FAMOUS FOLKS: Artists admire work of Godwins
Published 10:00 am Friday, March 8, 2019
Brundidge is no stranger to famous folks.
Eddie Fisher, Jerry Lee Lewis, George C. Wallace, Millie Pearl, Shorty Price, Helen Keller, Lash LaRue, Fuzzy St. John, Jim Folsom and Kathryn Tucker Windham are among the celebrities that have walked the streets of Brundidge.
Not too long ago, a photographer from National Geographic was in town. You just never show who’s going to show up in the one-stoplight town or why.
And, so it was on Thursday when Steve Cross, Gigi Gaulin and Joy Jinks were in town.
Perhaps those are not household names and may never be.
“A famous artist is one you’ve never heard of,” Cross said, laughing and pulling back his shoulder-length hair and tucking it under his safari hat.
Cross owns and operates a five-generation sawmill near Iron City, Georgia. There, he provides wood for the “ribs” for historically accurate replicas of centuries-old ships. He helped the San Diego Maritime Museum re-create a historically accurate replica of a centuries-old ship. The San Salvador was the 100-foot long flagship of the Portuguese explorer who first sailed to California in 1542.
Cross also cut frames for the rebuilding of the Ernestina-Morrissey at Boothbay Harbor Shipyard in Maine.
Dr. Gigi Gaulin is a veterinarian who has studied veterinary orthopedic manipulation, veterinary homotoxicology and bioresonance therapy. She is a volunteer with Elephant Aid International and is currently involved with establishing an elephant rescue park in Attapulgus, Georgia.
Gaulin is also a well-known metal sculptress.
Jinks is the founder of Georgia’s official folk life play, “Swamp Gravy.” The folk life play was first performed in 1992. In 1996, the play was performed in Atlanta at the Olympic Games and then at the Kennedy Center in Washington, D.C.
So, what was such a diverse group doing in Brundidge, Alabama?
“We’re here to see my friend, Ronald Godwin,” Cross said, with a smile.
“I’ve known Ronald and his brother, Larry, for a long time. They are friends and I appreciate their talent. Both are outstanding artists and I wanted Gigi and Joy to see their work and know about the contributions they have made to the arts for so many years. I think sometimes that the Godwin brothers are best-kept secrets.”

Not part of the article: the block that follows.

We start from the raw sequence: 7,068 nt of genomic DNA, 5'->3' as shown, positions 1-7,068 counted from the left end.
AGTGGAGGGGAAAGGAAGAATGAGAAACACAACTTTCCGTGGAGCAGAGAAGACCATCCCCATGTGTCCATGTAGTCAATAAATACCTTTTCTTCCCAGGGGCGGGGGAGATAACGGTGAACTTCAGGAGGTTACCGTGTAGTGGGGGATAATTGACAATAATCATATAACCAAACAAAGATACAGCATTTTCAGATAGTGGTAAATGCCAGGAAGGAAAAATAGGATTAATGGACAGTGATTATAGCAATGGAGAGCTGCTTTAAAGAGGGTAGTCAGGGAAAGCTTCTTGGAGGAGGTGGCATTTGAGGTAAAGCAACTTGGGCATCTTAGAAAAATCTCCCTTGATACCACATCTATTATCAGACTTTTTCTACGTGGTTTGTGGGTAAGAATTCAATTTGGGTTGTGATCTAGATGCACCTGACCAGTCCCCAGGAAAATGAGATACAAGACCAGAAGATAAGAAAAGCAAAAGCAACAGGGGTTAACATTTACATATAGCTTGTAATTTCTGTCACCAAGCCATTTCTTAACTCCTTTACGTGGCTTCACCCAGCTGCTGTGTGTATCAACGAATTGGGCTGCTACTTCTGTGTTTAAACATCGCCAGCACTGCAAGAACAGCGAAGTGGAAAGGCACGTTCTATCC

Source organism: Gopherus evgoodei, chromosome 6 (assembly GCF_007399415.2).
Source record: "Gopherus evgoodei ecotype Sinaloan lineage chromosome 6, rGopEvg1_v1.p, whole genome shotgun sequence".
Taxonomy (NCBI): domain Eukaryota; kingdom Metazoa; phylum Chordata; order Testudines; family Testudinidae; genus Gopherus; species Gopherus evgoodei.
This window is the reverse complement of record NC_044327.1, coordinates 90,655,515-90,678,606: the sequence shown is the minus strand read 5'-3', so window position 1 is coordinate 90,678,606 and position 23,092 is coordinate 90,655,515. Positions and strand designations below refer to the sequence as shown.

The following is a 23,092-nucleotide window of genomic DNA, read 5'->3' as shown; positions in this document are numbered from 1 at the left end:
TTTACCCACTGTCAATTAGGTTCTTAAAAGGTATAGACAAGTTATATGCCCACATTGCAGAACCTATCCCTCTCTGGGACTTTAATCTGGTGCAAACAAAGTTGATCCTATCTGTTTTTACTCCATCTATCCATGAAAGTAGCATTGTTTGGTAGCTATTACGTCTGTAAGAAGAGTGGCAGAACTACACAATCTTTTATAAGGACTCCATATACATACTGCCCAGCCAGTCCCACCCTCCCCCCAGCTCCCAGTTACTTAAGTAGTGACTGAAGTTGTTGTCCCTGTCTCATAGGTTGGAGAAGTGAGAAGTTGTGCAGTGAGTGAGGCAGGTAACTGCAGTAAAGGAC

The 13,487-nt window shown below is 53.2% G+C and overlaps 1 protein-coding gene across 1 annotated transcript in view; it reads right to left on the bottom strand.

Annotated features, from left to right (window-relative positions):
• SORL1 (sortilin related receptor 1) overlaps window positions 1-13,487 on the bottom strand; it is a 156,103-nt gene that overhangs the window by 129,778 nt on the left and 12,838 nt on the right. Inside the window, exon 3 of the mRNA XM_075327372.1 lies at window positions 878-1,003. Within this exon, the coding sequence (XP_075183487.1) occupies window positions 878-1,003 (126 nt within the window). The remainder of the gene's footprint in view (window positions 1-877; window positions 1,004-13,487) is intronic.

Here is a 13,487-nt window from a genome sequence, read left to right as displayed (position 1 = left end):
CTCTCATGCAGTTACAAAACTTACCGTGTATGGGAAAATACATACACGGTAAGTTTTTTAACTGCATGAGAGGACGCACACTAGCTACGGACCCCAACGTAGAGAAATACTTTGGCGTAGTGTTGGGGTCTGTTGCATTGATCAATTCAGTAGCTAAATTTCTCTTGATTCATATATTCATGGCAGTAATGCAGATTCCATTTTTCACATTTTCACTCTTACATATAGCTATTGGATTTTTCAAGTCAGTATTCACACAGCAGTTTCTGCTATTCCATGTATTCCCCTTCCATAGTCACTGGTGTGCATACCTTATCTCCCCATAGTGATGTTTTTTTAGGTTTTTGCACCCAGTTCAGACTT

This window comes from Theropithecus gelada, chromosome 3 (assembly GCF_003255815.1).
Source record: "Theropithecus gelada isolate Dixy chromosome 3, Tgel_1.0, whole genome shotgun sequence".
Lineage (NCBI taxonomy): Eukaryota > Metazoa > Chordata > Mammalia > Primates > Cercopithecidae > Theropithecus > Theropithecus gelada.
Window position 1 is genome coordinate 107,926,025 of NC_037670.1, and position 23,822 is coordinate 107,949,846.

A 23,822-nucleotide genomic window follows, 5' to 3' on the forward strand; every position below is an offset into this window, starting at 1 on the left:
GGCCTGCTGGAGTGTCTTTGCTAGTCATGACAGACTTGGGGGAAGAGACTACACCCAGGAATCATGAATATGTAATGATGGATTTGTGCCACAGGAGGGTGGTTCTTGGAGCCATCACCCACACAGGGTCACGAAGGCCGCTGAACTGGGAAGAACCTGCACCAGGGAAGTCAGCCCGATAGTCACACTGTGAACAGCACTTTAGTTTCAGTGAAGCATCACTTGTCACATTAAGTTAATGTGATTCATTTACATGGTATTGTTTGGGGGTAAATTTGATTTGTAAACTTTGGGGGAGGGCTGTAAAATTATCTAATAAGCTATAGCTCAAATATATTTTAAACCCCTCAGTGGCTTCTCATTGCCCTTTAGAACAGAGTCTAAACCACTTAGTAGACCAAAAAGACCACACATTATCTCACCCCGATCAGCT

Godwin, laughingly, said he doesn’t often have such famous company.
“A famous artist is one you’ve never heard of,” Cross said. “And, even an influential artist is a starving artist.”
“I’m both,” Godwin said laughing.
On a more serious note, Cross said he and many others have been concerned about Larry Godwin’s health issues.
Larry Godwin’s metal sculptures can be view all across the country. His life-size Wright Flyer sculptures are in Dayton, Ohio; Daytona Beach, Florida and Montgomery. His work is also at the RSA Park in Montgomery. He has sculptures at Disney World, Hard Rock cafes and in private and public collections for coast to coast.
Ronald also worked on the Wright Brothers projects and his “Strider” actually stopped traffic in New York City. His “Marlin” has survived Florida hurricanes. The Godwin brothers’ artwork has been a part of the rural landscape in and around Pike County for years.
“The Godwin brothers should be recognized for the contributions they have made to art,” Cross said. “I wanted Gigi and Joy to see the work that is still being done and to meet Ronald and we’ll go from there.”
Godwin opened the doors to his make-shift gallery and the response was:
“Welcome, to the candy store!”
The reaction of the Georgians was surprise, wonder and amazement at the talent of the brothers.
“What Ronald is continuing to do with metal is fascinating,” Gaulin said and Jinks agreed the brothers’ work should be recognized.
They visited the metal fabrication shop and Gaulin said she would love to have such a large space.
“But, everything I do now is right here in the doorway,” Godwin said. “I just do small sculptures but I enjoy what I do. I wish Larry could still work. He did such amazing work and he did it for a long time.”
And, due recognition has been too long in coming, Cross said.
“You know what ignorance and apathy mean? I don’t know and I don’t care,” he said. “I know and I care … we care.”